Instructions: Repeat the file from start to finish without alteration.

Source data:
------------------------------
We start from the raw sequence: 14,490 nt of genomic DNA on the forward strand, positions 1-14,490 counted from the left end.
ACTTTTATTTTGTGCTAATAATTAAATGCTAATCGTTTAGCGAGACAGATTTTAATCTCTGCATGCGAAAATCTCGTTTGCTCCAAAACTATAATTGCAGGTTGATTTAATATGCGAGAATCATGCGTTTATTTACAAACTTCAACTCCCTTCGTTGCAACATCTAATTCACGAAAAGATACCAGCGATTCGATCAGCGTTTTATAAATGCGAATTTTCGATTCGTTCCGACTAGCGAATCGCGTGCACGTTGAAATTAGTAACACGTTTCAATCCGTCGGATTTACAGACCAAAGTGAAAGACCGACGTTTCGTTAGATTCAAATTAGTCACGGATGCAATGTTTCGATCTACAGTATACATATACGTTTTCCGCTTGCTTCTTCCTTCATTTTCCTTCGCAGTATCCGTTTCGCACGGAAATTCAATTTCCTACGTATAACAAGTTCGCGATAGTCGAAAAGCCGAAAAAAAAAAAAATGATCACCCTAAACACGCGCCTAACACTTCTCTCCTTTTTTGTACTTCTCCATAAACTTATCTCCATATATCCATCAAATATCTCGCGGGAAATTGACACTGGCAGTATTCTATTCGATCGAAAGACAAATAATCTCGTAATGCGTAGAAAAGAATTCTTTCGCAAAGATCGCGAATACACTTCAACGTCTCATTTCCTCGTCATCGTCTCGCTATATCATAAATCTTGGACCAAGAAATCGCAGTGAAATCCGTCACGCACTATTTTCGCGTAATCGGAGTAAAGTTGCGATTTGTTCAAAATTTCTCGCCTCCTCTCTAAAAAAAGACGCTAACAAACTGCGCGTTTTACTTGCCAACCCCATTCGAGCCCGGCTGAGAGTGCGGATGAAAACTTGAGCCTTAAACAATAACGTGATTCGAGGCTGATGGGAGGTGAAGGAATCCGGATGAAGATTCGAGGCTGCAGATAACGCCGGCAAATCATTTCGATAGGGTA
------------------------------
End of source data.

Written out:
We start from the raw sequence: 14,490 nt of genomic DNA on the forward strand, positions 1-14,490 counted from the left end.
ACTTTTATTTTGTGCTAATAATTAAATGCTAATCGTTTAGCGAGACAGATTTTAATCTCTGCATGCGAAAATCTCGTTTGCTCCAAAACTATAATTGCAGGTTGATTTAATATGCGAGAATCATGCGTTTATTTACAAACTTCAACTCCCTTCGTTGCAACATCTAATTCACGAAAAGATACCAGCGATTCGATCAGCGTTTTATAAATGCGAATTTTCGATTCGTTCCGACTAGCGAATCGCGTGCACGTTGAAATTAGTAACACGTTTCAATCCGTCGGATTTACAGACCAAAGTGAAAGACCGACGTTTCGTTAGATTCAAATTAGTCACGGATGCAATGTTTCGATCTACAGTATACATATACGTTTTCCGCTTGCTTCTTCCTTCATTTTCCTTCGCAGTATCCGTTTCGCACGGAAATTCAATTTCCTACGTATAACAAGTTCGCGATAGTCGAAAAGCCGAAAAAAAAAAAAATGATCACCCTAAACACGCGCCTAACACTTCTCTCCTTTTTTGTACTTCTCCATAAACTTATCTCCATATATCCATCAAATATCTCGCGGGAAATTGACACTGGCAGTATTCTATTCGATCGAAAGACAAATAATCTCGTAATGCGTAGAAAAGAATTCTTTCGCAAAGATCGCGAATACACTTCAACGTCTCATTTCCTCGTCATCGTCTCGCTATATCATAAATCTTGGACCAAGAAATCGCAGTGAAATCCGTCACGCACTATTTTCGCGTAATCGGAGTAAAGTTGCGATTTGTTCAAAATTTCTCGCCTCCTCTCTAAAAAAAGACGCTAACAAACTGCGCGTTTTACTTGCCAACCCCATTCGAGCCCGGCTGAGAGTGCGGATGAAAACTTGAGCCTTAAACAATAACGTGATTCGAGGCTGATGGGAGGTGAAGGAATCCGGATGAAGATTCGAGGCTGCAGATAACGCCGGCAAATCATTTCGATAGGGTA